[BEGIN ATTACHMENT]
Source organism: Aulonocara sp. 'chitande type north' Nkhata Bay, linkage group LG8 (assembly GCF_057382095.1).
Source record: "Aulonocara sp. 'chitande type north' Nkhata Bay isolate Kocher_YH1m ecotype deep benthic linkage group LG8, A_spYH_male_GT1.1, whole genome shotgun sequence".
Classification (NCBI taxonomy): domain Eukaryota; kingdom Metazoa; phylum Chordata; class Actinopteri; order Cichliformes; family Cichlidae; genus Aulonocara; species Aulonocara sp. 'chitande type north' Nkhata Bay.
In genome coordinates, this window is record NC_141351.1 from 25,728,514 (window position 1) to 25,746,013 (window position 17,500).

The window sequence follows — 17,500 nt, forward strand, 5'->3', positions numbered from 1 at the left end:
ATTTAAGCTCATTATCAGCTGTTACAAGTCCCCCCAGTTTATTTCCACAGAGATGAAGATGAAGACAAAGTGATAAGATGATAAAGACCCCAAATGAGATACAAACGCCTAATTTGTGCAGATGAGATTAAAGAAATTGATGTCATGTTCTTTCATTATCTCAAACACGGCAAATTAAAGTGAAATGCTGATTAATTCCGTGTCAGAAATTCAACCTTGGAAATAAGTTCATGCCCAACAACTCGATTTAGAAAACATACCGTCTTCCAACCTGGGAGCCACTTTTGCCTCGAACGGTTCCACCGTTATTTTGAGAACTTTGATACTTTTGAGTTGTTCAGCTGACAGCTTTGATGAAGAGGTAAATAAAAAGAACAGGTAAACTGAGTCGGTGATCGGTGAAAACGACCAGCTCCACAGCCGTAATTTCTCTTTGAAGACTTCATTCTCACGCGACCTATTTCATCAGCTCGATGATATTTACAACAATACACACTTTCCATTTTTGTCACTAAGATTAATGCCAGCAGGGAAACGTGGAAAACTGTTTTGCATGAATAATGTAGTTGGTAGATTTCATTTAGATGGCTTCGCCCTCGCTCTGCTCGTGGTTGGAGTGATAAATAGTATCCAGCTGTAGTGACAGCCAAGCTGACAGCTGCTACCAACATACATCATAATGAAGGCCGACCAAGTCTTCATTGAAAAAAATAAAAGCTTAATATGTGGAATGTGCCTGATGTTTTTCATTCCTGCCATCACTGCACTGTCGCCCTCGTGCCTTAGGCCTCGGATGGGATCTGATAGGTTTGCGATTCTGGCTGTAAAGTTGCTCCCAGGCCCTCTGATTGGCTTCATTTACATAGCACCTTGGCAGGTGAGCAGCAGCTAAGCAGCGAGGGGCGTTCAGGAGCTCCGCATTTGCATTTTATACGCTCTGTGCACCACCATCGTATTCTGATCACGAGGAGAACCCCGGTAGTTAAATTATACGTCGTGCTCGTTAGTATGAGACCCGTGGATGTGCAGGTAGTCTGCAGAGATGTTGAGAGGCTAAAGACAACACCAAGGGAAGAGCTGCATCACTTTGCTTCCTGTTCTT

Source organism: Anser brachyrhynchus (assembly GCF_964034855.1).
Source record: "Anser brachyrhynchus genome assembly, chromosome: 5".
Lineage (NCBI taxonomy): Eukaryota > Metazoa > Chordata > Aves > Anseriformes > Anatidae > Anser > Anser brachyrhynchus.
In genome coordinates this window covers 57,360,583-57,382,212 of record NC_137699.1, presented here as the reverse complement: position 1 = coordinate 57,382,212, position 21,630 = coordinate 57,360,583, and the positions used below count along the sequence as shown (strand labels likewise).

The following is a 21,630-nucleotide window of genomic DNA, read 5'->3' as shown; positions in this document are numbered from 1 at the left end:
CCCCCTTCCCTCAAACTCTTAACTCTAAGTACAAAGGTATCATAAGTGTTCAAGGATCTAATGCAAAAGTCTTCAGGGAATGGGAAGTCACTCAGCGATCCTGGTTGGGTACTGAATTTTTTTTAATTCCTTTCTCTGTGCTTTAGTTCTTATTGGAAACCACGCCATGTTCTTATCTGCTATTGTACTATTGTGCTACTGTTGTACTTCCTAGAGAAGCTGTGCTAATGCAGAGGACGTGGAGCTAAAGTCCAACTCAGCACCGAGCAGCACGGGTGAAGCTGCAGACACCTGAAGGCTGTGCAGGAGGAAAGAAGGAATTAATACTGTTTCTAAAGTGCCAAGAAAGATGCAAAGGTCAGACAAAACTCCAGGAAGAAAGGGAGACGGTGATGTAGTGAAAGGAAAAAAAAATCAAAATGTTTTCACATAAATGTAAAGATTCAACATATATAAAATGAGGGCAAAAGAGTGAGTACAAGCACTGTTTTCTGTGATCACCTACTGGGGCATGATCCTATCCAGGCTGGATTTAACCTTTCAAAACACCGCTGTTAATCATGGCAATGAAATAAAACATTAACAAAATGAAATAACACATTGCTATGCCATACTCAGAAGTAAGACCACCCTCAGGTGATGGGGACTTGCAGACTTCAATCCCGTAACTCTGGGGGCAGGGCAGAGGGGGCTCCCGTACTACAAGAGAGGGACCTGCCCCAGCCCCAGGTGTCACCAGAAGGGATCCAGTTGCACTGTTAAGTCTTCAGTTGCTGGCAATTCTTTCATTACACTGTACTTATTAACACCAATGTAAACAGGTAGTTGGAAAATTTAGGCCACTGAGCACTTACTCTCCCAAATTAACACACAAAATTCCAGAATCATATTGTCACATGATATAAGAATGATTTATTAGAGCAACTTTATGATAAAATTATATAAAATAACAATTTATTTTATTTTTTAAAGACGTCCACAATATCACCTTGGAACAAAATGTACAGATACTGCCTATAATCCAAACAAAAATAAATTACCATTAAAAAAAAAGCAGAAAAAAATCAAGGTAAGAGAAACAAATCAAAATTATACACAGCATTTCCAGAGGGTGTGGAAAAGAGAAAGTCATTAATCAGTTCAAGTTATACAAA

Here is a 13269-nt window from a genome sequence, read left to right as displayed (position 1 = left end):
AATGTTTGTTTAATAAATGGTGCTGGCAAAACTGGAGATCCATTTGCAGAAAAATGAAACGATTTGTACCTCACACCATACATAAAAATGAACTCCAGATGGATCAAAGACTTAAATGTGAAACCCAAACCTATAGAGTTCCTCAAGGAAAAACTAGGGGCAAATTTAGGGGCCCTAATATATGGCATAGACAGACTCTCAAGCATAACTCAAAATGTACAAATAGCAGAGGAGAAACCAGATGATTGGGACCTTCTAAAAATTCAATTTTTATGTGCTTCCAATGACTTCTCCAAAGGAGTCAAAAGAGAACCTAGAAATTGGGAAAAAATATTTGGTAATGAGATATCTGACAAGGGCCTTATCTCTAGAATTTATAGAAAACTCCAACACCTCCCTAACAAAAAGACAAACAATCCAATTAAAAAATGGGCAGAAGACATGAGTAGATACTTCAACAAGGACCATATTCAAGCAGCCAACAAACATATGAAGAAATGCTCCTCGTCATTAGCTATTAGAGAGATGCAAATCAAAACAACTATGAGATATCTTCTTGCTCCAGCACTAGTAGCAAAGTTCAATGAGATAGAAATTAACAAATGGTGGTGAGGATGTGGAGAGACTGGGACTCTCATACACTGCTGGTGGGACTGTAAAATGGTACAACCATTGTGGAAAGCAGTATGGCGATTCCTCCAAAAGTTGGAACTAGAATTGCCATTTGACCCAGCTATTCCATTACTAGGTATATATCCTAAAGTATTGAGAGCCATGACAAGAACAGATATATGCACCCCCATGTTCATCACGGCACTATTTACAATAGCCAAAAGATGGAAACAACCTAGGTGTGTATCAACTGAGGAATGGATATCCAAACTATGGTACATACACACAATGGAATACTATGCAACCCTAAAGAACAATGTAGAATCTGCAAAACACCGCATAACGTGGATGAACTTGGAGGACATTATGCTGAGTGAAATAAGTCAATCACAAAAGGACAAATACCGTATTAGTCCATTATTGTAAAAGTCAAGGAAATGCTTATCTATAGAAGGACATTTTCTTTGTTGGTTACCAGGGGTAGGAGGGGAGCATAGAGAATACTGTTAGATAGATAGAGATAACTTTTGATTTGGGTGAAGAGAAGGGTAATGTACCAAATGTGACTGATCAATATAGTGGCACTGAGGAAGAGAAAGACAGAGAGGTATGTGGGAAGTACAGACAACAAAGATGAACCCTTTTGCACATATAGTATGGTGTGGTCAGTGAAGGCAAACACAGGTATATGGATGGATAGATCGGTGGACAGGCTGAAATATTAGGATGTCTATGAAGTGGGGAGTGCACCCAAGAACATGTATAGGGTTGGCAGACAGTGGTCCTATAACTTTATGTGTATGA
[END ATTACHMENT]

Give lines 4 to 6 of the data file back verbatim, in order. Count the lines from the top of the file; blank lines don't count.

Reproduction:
In genome coordinates, this window is record NC_141351.1 from 25,728,514 (window position 1) to 25,746,013 (window position 17,500).

The window sequence follows — 17,500 nt, forward strand, 5'->3', positions numbered from 1 at the left end:
ATTTAAGCTCATTATCAGCTGTTACAAGTCCCCCCAGTTTATTTCCACAGAGATGAAGATGAAGACAAAGTGATAAGATGATAAAGACCCCAAATGAGATACAAACGCCTAATTTGTGCAGATGAGATTAAAGAAATTGATGTCATGTTCTTTCATTATCTCAAACACGGCAAATTAAAGTGAAATGCTGATTAATTCCGTGTCAGAAATTCAACCTTGGAAATAAGTTCATGCCCAACAACTCGATTTAGAAAACATACCGTCTTCCAACCTGGGAGCCACTTTTGCCTCGAACGGTTCCACCGTTATTTTGAGAACTTTGATACTTTTGAGTTGTTCAGCTGACAGCTTTGATGAAGAGGTAAATAAAAAGAACAGGTAAACTGAGTCGGTGATCGGTGAAAACGACCAGCTCCACAGCCGTAATTTCTCTTTGAAGACTTCATTCTCACGCGACCTATTTCATCAGCTCGATGATATTTACAACAATACACACTTTCCATTTTTGTCACTAAGATTAATGCCAGCAGGGAAACGTGGAAAACTGTTTTGCATGAATAATGTAGTTGGTAGATTTCATTTAGATGGCTTCGCCCTCGCTCTGCTCGTGGTTGGAGTGATAAATAGTATCCAGCTGTAGTGACAGCCAAGCTGACAGCTGCTACCAACATACATCATAATGAAGGCCGACCAAGTCTTCATTGAAAAAAATAAAAGCTTAATATGTGGAATGTGCCTGATGTTTTTCATTCCTGCCATCACTGCACTGTCGCCCTCGTGCCTTAGGCCTCGGATGGGATCTGATAGGTTTGCGATTCTGGCTGTAAAGTTGCTCCCAGGCCCTCTGATTGGCTTCATTTACATAGCACCTTGGCAGGTGAGCAGCAGCTAAGCAGCGAGGGGCGTTCAGGAGCTCCGCATTTGCATTTTATACGCTCTGTGCACCACCATCGTATTCTGATCACGAGGAGAACCCCGGTAGTTAAATTATACGTCGTGCTCGTTAGTATGAGACCCGTGGATGTGCAGGTAGTCTGCAGAGATGTTGAGAGGCTAAAGACAACACCAAGGGAAGAGCTGCATCACTTTGCTTCCTGTTCTT